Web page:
Disease Severity May Be Affected by SMN Protein in Rare SMA Cases

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by Steve Bryson PhD |

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The stability and self-interacting ability of SMN, the protein that is abnormally low in people with spinal muscular atrophy (SMA), may affect disease severity in rare cases, a small study suggested.

Based on their findings, the researchers said new treatment strategies “should be explored” to target these factors, and another related one, in SMA patients with specific mutations to the survival motor neuron 1 (SMN1) gene.

The study, “Stability and Oligomerization of Mutated SMN Protein Determine Clinical Severity of Spinal Muscular Atrophy,” was published in the journal Genes.

Nearly all cases — about 95% — of SMA are caused by mutations in both copies of the SMN1 gene, which results in a deficiency or loss of the SMN protein. That encoded protein plays an essential role in motor neurons, the nerve cells that control voluntary muscle movement. As a result of such mutations, motor neurons die, leading to the muscle weakness and shrinkage that characterizes SMA.

Different types of SMA, classified by disease severity and onset, are primarily dictated by the number of copies patients have of a nearly identical second SMN2 gene. That gene also can produce the SMN protein, but at varying low levels.

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In most cases, part of the SMN1 gene is missing, while other types of mutations in the gene can occur in rare cases. However, little is known about the impact these mutations have on the SMN protein and associated disease severity.

Normally, the SMN protein combines with other proteins to form a complex to carry out its function. SMN is also known to interact with itself, or self-oligomerize. However, mutations in SMN1 can disrupt the oligomerization process and prevent complex formation.

In this report, researchers based at the Kobe University Graduate School of Medicine, in Japan, investigated the impact of these rare SMN1 mutations on the SMN protein. Their relationship to disease severity also was explored.

Five of these mutations were identified in six patients: four changed the DNA sequence in a single location, while one was a so-called frameshift mutation that altered the gene sequence. The team created copies of both normal genes and these mutated SMN1 genes and inserted them into a human cell line to generate and study the resulting SMN protein.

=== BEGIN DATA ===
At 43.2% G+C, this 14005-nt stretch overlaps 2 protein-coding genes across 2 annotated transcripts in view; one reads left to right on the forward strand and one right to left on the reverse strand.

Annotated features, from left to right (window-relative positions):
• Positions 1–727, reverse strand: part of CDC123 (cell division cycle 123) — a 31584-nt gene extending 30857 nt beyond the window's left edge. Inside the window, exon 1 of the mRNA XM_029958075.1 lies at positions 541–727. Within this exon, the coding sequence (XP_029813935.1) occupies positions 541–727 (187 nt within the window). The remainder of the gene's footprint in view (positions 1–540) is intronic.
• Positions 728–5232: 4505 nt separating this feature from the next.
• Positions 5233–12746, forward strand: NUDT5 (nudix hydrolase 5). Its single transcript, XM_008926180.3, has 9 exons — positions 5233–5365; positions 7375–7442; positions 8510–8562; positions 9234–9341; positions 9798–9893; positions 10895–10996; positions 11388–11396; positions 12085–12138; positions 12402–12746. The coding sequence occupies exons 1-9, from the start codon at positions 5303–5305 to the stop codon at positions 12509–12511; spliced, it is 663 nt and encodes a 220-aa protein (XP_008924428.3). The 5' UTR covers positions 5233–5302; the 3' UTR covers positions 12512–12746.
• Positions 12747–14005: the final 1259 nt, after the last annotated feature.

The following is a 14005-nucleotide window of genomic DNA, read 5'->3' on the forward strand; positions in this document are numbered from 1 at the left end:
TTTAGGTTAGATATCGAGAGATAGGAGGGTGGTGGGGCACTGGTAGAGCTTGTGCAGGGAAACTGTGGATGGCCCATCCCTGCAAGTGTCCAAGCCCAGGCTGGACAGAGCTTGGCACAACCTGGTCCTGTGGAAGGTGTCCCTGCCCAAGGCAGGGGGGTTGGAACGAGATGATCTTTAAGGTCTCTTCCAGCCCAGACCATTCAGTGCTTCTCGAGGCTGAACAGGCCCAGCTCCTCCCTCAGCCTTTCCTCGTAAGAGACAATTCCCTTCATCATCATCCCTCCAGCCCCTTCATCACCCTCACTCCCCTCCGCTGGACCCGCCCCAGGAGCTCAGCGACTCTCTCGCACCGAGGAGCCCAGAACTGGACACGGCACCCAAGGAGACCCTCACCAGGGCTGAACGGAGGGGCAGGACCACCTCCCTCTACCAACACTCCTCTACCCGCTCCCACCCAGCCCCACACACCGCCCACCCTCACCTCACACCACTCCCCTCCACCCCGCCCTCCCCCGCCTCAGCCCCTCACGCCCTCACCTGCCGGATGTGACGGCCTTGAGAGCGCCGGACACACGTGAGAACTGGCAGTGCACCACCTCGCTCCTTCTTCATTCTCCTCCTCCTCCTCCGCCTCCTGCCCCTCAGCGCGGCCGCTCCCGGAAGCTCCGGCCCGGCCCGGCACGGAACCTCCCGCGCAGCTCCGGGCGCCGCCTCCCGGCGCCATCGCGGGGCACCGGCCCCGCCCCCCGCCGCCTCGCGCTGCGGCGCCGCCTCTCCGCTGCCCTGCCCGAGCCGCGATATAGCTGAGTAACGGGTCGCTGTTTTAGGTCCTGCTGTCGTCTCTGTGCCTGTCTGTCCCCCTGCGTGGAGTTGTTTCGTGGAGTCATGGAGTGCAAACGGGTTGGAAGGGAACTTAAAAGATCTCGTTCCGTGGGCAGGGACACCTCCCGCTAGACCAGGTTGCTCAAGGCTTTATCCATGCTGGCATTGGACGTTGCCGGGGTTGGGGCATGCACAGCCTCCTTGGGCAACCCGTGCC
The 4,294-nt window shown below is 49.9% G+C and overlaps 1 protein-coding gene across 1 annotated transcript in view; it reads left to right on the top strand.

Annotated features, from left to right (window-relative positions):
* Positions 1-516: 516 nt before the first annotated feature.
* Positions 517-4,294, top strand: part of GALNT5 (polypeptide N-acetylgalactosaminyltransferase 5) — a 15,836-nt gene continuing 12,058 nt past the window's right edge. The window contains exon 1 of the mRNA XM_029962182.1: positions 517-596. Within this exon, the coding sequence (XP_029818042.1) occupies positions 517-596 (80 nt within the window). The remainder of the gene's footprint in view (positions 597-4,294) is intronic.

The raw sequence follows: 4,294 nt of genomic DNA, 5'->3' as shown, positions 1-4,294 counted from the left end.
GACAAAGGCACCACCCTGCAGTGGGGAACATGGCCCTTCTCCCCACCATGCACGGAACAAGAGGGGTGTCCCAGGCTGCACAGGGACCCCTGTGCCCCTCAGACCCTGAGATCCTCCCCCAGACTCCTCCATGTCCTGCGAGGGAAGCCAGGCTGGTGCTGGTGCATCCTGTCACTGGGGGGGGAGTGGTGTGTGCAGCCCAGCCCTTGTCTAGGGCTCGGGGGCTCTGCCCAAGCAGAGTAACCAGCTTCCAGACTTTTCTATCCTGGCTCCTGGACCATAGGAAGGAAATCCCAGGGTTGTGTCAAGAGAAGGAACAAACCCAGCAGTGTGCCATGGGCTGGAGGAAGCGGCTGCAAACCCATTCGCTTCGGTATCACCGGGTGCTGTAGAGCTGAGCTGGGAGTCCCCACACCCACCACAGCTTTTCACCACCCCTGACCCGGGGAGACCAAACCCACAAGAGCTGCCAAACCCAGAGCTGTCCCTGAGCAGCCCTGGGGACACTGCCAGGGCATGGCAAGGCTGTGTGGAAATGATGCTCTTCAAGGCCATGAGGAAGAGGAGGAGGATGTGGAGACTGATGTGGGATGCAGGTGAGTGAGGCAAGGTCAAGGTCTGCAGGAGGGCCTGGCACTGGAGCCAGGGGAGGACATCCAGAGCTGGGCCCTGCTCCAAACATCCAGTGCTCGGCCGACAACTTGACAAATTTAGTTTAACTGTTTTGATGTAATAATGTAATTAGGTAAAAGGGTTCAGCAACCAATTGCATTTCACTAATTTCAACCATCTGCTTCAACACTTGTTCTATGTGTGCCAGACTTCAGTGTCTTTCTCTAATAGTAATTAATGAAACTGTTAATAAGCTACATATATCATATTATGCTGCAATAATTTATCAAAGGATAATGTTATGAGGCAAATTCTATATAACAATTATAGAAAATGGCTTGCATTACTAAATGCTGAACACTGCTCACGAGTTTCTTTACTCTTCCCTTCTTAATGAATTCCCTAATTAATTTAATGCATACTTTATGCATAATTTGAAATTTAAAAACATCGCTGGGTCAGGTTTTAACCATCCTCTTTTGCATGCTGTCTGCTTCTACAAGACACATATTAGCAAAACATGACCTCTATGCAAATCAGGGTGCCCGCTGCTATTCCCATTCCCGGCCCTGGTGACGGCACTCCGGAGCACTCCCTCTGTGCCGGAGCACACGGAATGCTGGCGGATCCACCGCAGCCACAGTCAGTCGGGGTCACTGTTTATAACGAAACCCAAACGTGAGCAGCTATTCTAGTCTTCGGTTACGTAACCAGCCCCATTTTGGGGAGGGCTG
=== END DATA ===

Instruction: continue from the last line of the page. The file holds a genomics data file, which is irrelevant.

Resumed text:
Tests showed the levels of gene activity were similar across all inserted SMN1 genes as well as the SMN1 gene that naturally occurred in this cell line. These results indicated that the activity of inserted SMN1 genes was not influenced by naturally occurring SMN1 activity, the researchers noted.

To determine the effect of mutation on protein stability, SMN protein levels were then measured. As expected, the levels of naturally occurring SMN were similar across samples, but the levels of SMN protein from inserted mutated SMN1 genes varied.

Three of the single SMN1 mutations, and the frameshift SMN1 mutation, generated lower SMN protein levels than the unmutated gene. One mutant sample produced the protein at levels similar to healthy samples. Notably, the protein level was lowest in cells inserted with the frameshift SMN1 mutation.

These findings suggest that “mutated SMN1 protein is less stable than [healthy] SMN1 protein,” the researchers wrote.

Lastly, the team measured the ability of mutant SMN proteins to self-oligomerize. Here, two single mutant proteins were similar to normal SMN, while one single mutated protein, as well as the frameshift SMN mutant, showed little ability to interact with itself.

An examination of clinical features of the SMA patients showed one patient diagnosed with SMA type 2, referred to as intermediate SMA, had two SMN2 copies, less stable SMN protein, but still the ability to self-oligomerize. Another patient with milder disease, but who carried only one SMN2 gene, showed normal protein stability and self-oligomerization ability.

In contrast, the patient who carried the frameshift mutation, with very low protein stability and ability to self-interact, was diagnosed with SMA type 1 and had severe disease.

The results highlighted that “the locations and types of intragenic [occurring within the gene] SMN1 mutations may be more critical in determining the clinical phenotype [disease symptoms] than SMN2 copy number,” the researchers wrote.

“In conclusion of this study, the stability and oligomerization ability of mutated SMN1 protein may determine the protein stability and may be associated with the clinical severity of SMA caused by an intragenic SMN1 mutation,” the team wrote.